How can we accelerate independent, ecologically valid research around prosocial design?
On December 1st, twenty five researchers joined Prosocial Design Network and Jigsaw for a day-long convening to tackle the question "how can we collectively accelerate independent, ecologically valid research around prosocial design?"
It was an incredible day of knowledge-sharing about promising approaches to conducting independent research, envisioning collaborative research projects and planning how researchers can work together to fuel more prosocial design research.
The seed idea for the event came from our library team, which reviews research to identify evidence-based prosocial design patterns. The vast majority of studies we see use survey- and other lab-based experiments, which are informative but also are low on what social scientists call "ecological validity", i.e. they can show a design intervention works in a lab but not necessarily in real life. Only a few dozen publicly available studies test design patterns on platforms, making them high on ecological validity. (Platforms presumably have tons of ecologically valid studies themselves, but they're not for public consumption.)
There's a reason there's so little independent, ecologically valid research: it's hard to do. That's why we brought together researchers who are taking promising approaches to study the effectiveness of prosocial digital design - to see if we could pull our collective minds together to imagine innovations, including methodologies and external supports, to fuel more ecologically valid research.
The day began with talks from Amy Bruckman, Dominic DiFranzo, Max Allamong and Kylan Rutherford who each presented promising approaches to studying prosocial design in ecologically valid settings, including qualitative studies, simulated social media environments, LLM testbeds and browser extension studies. Julia Kamin wrapped up the talks with a brief tour of other successful methodologies we've seen at PDN.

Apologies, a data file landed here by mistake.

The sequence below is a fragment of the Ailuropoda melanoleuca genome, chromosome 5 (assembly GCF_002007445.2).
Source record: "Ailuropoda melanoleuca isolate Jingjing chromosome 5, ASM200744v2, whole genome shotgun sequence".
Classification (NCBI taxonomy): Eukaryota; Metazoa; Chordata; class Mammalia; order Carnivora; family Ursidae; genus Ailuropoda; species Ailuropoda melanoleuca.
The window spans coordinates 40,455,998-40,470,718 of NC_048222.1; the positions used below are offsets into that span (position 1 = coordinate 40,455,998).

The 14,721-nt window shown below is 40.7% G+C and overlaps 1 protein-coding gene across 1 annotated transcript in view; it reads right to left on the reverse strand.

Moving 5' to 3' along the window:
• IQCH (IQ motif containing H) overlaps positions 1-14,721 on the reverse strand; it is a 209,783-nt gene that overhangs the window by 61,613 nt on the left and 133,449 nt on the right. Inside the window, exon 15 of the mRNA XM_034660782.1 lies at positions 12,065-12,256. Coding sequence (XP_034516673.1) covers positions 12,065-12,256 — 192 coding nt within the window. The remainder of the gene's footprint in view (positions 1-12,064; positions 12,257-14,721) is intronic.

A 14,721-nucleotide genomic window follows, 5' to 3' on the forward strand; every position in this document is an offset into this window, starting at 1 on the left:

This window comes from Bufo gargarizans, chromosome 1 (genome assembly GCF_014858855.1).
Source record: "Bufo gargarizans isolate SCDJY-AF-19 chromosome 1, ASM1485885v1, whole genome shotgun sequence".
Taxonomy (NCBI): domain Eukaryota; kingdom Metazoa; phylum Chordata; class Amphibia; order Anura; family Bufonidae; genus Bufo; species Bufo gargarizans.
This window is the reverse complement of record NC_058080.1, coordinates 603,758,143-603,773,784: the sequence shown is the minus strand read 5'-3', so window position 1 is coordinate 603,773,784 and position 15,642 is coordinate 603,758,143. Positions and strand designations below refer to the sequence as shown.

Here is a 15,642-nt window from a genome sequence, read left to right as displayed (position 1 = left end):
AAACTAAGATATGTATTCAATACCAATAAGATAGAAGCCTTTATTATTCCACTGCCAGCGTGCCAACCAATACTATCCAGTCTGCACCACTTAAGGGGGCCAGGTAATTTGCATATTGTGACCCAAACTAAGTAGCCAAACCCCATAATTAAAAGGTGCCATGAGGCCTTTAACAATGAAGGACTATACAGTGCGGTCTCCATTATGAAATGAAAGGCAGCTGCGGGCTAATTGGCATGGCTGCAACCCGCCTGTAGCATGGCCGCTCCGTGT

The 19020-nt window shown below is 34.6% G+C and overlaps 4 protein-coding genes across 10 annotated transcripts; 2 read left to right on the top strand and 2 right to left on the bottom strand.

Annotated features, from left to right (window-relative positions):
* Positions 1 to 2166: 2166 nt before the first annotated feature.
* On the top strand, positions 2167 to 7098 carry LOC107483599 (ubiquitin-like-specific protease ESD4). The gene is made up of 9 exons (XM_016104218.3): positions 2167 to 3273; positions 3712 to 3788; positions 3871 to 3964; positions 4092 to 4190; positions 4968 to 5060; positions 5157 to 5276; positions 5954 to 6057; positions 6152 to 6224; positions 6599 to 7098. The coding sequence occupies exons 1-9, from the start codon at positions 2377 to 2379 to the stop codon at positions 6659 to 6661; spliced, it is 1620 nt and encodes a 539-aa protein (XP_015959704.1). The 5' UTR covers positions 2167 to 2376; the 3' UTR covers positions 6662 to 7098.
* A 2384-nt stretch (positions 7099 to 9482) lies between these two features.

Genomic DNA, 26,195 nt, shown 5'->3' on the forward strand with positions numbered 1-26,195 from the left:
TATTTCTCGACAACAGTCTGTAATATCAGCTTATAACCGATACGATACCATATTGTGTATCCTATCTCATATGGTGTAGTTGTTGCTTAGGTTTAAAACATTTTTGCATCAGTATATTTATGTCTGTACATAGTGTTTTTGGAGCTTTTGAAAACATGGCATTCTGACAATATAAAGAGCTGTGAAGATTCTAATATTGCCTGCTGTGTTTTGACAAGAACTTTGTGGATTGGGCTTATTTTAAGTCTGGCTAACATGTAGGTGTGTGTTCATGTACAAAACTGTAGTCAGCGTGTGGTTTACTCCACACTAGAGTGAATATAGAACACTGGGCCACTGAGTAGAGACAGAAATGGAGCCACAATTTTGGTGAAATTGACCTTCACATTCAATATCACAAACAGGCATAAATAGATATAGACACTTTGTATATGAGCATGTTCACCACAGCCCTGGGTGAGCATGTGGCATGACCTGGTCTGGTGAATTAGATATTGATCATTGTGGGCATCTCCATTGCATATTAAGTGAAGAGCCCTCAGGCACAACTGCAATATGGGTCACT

The bulk of the day was made up of breakout groups where participants - including nineteen academics, six researchers from industry and society and six Jigsaw-ers (see below)- mapped the merits and challenges of research approaches, applied those methodologies to potential research projects and imagined innovations to accelerate ecologically valid research.
The amount of knowledge sharing, inspiration and ideation that came out of the day was overwhelming. Over the next couple of weeks, we'll be synthesizing the output from the convening and, more importantly, charting next steps to convert the inspiration from the event into action with three sets of working groups to a) create a guide for researchers on how to conduct ecologically valid research, b) promote models for collaborative research with platforms that maintains research integrity and c) build infrastructure and supports to facilitate independent research.
While a full synthesis is bit away, a few strong themes that emerged from the gathering:
We're both daunted and excited to see how the energy from the gathering can be transformed into action. If you're a researcher, technologist or civic organization who wants to help us make that happen, reach out to email@example.com.
Finally, the event couldn’t have happened without the generous support of Civic Health Project and USC Marshall’s Neely Center for Ethical Leadership and Decision Making as well as all the event’s incredible organizers and participants:
The Prosocial Design Network researches and promotes prosocial design: evidence-based design practices that bring out the best in human nature online. Learn more at prosocialdesign.org.
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